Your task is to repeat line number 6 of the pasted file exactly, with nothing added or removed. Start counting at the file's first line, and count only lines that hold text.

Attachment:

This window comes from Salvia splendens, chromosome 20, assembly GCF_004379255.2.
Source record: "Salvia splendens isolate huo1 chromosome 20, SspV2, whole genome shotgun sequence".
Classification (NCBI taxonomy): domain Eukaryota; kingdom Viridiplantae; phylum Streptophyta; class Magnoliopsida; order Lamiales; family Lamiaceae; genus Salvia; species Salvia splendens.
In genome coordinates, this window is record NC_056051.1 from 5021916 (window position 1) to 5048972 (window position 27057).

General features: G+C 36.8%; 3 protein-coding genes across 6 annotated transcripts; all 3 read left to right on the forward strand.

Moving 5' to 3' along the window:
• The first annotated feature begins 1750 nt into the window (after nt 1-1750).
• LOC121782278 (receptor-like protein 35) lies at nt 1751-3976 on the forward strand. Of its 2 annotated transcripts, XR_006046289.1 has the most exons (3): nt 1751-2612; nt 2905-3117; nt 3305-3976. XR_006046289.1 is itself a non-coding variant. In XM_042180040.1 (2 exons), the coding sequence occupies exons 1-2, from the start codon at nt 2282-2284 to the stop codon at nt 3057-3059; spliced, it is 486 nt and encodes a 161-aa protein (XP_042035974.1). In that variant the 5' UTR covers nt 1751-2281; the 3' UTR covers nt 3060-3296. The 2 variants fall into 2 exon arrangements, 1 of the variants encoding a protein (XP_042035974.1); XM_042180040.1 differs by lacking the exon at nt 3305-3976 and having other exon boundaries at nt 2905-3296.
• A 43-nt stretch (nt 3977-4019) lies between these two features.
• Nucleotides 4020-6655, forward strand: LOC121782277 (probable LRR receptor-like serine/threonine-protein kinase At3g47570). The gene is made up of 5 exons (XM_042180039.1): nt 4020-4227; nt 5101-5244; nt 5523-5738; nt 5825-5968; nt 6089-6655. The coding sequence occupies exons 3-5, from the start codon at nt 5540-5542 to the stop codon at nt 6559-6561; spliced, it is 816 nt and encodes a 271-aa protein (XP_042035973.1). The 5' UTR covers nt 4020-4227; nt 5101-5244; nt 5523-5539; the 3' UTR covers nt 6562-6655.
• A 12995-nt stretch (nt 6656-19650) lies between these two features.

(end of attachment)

Moving 5' to 3' along the window: